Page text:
Top Ten Cities N0. 7 – Dublin


My Criteria:

  • Attractive location, lots of parks, green spaces and a water attraction
  • The central historical area can be enjoyed on foot
  • Activities include historic sights, outdoor entertainment and museum
  • Transportation is fun and convenient
  • Lots of coffee shops, pubs and culturally interesting food

Dear Reader,

Before I begin with Dublin reflections and explorations, I’d like to encourage you to please comment not only about anything you like related to what you read here, but also – what are your favorite cities?  Where would you like to visit again or for the first time?  I’d really like to know!

Dublin is a fascinating city, but because I have only been there once (on a coach tour) I don’t know it well.  In fact, the short time I spent there was exciting and a little overwhelming. (Dublin is the largest city in the Republic of Ireland with over 500,000 people in the central area and over 1,800,000 in the greater Dublin area according to a 2011 census.  That makes it slightly larger than Edinburgh.) I would love to visit there again and I see this blog post as an opportunity to revisit what I saw and to plan where I would like to go if I ever I return.

What I recall to begin with is the convenient airport.  As airports go, (and I have been in so many of them that I’m writing a separate series about them next when I finish this Top Ten Cities series!) Dublin is a favorable one. Yelp gives it good reviews as does the site ‘Sleeping in Airports’.

After our short flight from Edinburgh, my mother and I met our tour guide there and were quickly taken to our cozy hotel.  After settling into out hotel we toured the city in the coach which partly explains why I was overwhelmed.  They always try to pack so much information into these tours that it sets your head spinning.  (I wouldn’t recommend this! Neither your head spinning or coach tours.)  What stood out from where I sat was that the doors of the older homes were very colorful and I’d love to photograph them.  Google them yourself, as I just did to get these images, and you’ll see that they’re famous.  Colorful and fun-loving as the Irish themselves have a reputation of being.

I do highly recommend one of the places they took us to on the bus tour, Dublin’s 700-year-old Castle.  Dublin-Castle-Green-Park-2012.JPG

It is still used for matters of state and so a portion of it can only be seen with a tour although sometimes that part is closed.

This slideshow requires JavaScript.

Richly furnished and highly colorful as you can see, it is one of the most enjoyable castles I ever did! You can explore and read much more with this link:

[And now for a complete aside: Blarney Castle.

100195_Dublin_Blarney Castle_d503-21You may have heard of it and how you’re supposed to kiss the stone for luck – which involves lying on your back over an edge and is a complete absurdity that you’re welcome to do if you’re of a mind!  As for me, well, I took a picture of it and that was enough! (I mean seriously, the germs from thousands of lips must be on that thing! And I don’t believe in luck anyway.  Shhh! I hope the leprechauns didn’t hear that. 😉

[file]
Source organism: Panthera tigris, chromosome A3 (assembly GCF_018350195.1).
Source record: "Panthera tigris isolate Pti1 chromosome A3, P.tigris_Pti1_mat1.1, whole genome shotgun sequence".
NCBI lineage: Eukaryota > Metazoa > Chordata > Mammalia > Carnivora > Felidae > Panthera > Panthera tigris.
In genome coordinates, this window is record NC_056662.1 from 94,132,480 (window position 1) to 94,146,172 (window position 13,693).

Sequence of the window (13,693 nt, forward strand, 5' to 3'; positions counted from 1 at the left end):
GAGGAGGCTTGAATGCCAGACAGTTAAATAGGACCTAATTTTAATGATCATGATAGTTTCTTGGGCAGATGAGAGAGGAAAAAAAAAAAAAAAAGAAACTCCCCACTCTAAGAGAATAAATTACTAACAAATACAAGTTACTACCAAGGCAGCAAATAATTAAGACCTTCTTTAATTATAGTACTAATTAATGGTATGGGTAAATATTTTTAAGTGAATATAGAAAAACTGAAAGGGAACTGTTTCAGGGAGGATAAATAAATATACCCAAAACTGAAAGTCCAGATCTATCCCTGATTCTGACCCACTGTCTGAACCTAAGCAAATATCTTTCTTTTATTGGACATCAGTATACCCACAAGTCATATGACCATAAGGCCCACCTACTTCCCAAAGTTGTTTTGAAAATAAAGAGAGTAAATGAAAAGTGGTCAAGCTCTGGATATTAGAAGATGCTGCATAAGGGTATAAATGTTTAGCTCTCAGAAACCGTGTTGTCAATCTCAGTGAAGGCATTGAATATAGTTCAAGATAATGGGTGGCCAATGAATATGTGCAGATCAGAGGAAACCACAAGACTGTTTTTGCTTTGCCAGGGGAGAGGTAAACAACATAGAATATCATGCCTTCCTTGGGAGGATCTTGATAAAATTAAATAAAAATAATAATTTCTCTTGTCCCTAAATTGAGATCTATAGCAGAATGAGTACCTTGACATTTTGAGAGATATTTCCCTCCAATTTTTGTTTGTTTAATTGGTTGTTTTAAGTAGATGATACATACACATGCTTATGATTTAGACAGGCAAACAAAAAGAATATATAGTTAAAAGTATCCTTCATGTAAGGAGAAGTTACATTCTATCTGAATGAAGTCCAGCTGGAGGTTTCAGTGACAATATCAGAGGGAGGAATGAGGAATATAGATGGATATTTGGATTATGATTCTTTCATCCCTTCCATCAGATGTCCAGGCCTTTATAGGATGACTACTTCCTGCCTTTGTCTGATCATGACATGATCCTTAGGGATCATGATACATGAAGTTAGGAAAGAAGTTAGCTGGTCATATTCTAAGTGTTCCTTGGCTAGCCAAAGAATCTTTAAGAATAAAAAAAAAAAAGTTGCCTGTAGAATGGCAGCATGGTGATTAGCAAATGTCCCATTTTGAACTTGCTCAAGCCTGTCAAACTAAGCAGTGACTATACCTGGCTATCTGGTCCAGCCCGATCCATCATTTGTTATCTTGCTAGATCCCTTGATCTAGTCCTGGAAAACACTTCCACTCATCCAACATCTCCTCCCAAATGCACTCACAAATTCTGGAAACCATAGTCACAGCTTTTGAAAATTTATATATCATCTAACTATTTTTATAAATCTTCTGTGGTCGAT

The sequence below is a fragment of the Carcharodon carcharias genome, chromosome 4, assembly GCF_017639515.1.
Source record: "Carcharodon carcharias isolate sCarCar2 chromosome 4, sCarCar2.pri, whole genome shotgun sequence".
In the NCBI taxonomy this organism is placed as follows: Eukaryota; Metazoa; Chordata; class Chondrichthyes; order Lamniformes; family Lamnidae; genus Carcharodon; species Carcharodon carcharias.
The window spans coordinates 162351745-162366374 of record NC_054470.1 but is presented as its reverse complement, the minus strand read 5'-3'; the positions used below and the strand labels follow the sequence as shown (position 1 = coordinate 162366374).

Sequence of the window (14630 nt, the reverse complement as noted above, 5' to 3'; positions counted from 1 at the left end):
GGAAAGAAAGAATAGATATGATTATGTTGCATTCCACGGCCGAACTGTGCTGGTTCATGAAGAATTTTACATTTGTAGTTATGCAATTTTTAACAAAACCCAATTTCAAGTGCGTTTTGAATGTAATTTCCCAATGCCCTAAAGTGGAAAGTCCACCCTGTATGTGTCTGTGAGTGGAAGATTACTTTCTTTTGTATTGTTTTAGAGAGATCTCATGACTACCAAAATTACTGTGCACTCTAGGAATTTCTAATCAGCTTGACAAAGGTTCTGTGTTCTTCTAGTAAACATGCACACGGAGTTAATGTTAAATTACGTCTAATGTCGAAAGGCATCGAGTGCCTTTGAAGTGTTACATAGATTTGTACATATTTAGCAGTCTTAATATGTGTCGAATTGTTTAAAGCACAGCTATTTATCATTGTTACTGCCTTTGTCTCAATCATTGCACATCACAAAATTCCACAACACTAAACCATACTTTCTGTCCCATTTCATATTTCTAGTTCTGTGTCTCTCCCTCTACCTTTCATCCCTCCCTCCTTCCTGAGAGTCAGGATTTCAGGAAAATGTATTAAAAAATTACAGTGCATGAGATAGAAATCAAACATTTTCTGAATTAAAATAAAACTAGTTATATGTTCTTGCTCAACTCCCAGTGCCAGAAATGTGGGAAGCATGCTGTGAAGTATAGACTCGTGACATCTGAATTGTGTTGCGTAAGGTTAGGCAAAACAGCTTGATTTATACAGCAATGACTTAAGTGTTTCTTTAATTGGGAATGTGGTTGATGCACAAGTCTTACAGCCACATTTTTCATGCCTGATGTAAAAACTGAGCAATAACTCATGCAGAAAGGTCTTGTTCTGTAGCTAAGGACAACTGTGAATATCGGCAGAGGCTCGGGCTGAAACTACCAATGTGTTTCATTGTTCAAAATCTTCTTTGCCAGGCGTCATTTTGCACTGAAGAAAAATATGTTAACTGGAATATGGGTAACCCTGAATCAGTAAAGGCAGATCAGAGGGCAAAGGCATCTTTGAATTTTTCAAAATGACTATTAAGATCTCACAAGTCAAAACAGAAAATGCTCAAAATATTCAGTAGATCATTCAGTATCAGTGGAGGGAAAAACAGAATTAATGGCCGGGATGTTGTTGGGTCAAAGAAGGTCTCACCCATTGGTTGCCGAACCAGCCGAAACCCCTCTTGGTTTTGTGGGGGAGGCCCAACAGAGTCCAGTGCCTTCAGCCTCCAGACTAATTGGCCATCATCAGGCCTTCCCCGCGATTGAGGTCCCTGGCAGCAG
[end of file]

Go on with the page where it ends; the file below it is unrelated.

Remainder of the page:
But what I’d never heard before, and am glad I found out, is that there is the most delightful (perhaps even magical) garden down below the castle. images-8

After you climb up the stone stairs and wander around the well-worth-the-effort-ruin, view the views, lay on your back and kiss the crazy crag (if you must), then climb down again and go get lost in that garden even if its raining!  (It wasn’t when I was there, but I would have gone anyway.)

This slideshow requires JavaScript.

Being in that garden was one of best experiences of the trip.  If ever there was a place to encounter the leprechauns it would be there, don’t cha know?

(My mother, who loved gardens, was sadly seduced by the tour guides sell of spending the time in the kitschy tourist shops, which is another reason I do not recommend coach tours.  Nevertheless, she enjoyed herself.)

So here we are a post about Dublin and I’ve gone to Blarney Castle!  Rather ‘Irish’ of me! (You know the quirky humor, like, when asked how to get somewhere in Ireland an Irishman might say, “To begin with, if I wanted to go there I wouldn’t start from here.”)

But, let’s get back to Dublin Castle now directly because my background is Scottish, not Irish! (Well, Scots-Irish-English-German-Cherokee-(?), if you really want to know!)

Another thing I’d like to mention that I found interesting about my Dublin Castle visit. was that in front there is a statue of ‘Lady Justice’.  statue-of-lady-justice-at-dublin-castle-in-dublin-ireland-brt8yxVery impressive with her sword and scales.  But the strange things which were pointed out to us on the tour include the facts that she is looking the wrong direction – away from the city, has an odd smile on her face, and is not blind-folded indicating that she is not blind to discrimination!  Given Ireland’s stormy history of oppression by the English monarchy and other complicated political messes I suppose this shouldn’t be surprising.

Trinity_college_dublin_parliament_squareAnother highlight that I recall from my brief visit to Dublin was going to Trinity College and seeing, with my own two eyes in the amazing library there… 4+Book+of+Kells+Trinity

The Book of Kells. sv_bok_16_big

As a book and history lover, illustrated manuscripts have always fascinated me. The Book of Kells is the crème de le crème of delightfully illustrated ancient manuscripts. If you would like to read more about it, here you are:

If I ever have the opportunity to return to Dublin there a number of things I’d like to do such as exploring the city on foot. It is apparent from what I’ve read that this is possible as the city is quite compact. It looks like just the sort of city that would make for a fun adventure to set off in and see where my feet take me.

As for my ‘criteria’, it seems that there are water attractions and lots of green areas in the city center.  There are many park-like ‘squares’ and ‘greens’ some with statues and no doubt lots of quirky history.